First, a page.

Knowledge and Knowing in Library and Information Science: A Philosophical Framework

Knowledge and Knowing in Library and Information Science : A Philosophical Framework
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We can call this change a Copernican revolution. Instead of considering knowledge something static and permanent in the center of a library system, we are now aware of the constitutive role played by the interpreter and user of such schemes. This means a dynamic view of knowledge schemes as something which is "in-between" the members of a professional community, i.

The delimitation of a subject field also implies the use of a specialized vocabulary or language game Wittgenstein. The study of the structure and use of such vocabularies including the use of logical devices in modern expert systems is a major concern of information science. The concept of information in information science includes these three dimensions: a professional community, i.

Philosophy at the Library: Learning InThe Digital Age

The following quotation by Martha Williams summarizes, I believe, this hermeneutic paradigm of information science:. Databases bibliographic, numeric, factual etc. Their scope or horizon is supposed to be the correlate of the one shared by a professional community. This must be clearly stated before the input of the information items into the computer takes place.

Information systems are basically related to outside parameters. There is no absolute system as there is no absolute information. Classification schemes, indexing methods etc. The online dialogue can be considered as a special kind of hermeneutic process. On the one side we have the fixed horizon of the system, while on the other side there is the open or existential horizon ofthe inquirer. During the dialogue a "fusion of horizons" H. Gadamer takes place on different levels descriptors, descriptive categories, contents of abstracts, classification etc. In the case of bibliographic databases such a solution usually means some references to relevant documents.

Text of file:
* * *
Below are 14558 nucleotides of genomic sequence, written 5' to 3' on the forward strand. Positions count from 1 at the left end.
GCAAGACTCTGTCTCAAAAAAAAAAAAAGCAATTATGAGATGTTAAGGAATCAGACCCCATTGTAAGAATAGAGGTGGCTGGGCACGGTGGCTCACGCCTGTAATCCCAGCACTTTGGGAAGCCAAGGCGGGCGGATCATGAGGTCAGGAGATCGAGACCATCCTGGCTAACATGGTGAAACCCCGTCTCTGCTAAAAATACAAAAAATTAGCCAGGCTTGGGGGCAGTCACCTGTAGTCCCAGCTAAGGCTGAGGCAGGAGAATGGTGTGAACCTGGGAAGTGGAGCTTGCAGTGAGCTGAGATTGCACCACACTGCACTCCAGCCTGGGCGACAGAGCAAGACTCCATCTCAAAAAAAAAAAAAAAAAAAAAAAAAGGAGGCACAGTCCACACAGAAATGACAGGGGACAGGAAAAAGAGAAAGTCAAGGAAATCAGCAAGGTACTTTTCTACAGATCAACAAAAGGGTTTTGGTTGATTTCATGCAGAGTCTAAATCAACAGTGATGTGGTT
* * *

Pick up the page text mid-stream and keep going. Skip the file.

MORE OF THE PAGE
Thus, bibliographic databases only offer a very limited possibility for a "fusion of horizons" with regard, for instance, to expert systems.

Knowledge and Knowing in Library and Information Science : A Philosophical Framework -

Our capacity to build more intelligent information systems depends on our insight on the pre-understanding of a professional community. Swanson remarks, the retrieval process can be compared to a trial-and-error process in scientific research. He states, following Popper's ideas, the following analogy:. The question of relevance in information retrieval must take these different levels into account. Saracevic 46 has summarized this matter some years ago. Salton states a difference between an objective or system-oriented and a subjective or user-oriented relevance 47 Of course it would be wrong to identify the process of information retrieval with the conception of scientific research as a trial-and-error process.

Stephen P. Harter 48 has recently emphasized the limits of this analogy. The motivation and the subsequent treatment of the results differ significantly in online searching and in scientific inquiry. Boths aspects are "subjective and equivocal" though "no less important in system evaluation".

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Finally we should be aware that the scientific process of testing hypothesis is related to truth and falsity of theories, while there is no such specific intention in online searching. The underlying purpose is to search and find presumably relevant information.

The concepts of error and truth as used in scientific methodology would prove, in this context, to be misleading. Online searching is not restricted to scientific information but concerns different kinds of pragmatic interests. The concept of relevance has to embrace all possible levels of the process, which thus can only partially be explained with the analogy of scientific inquiry.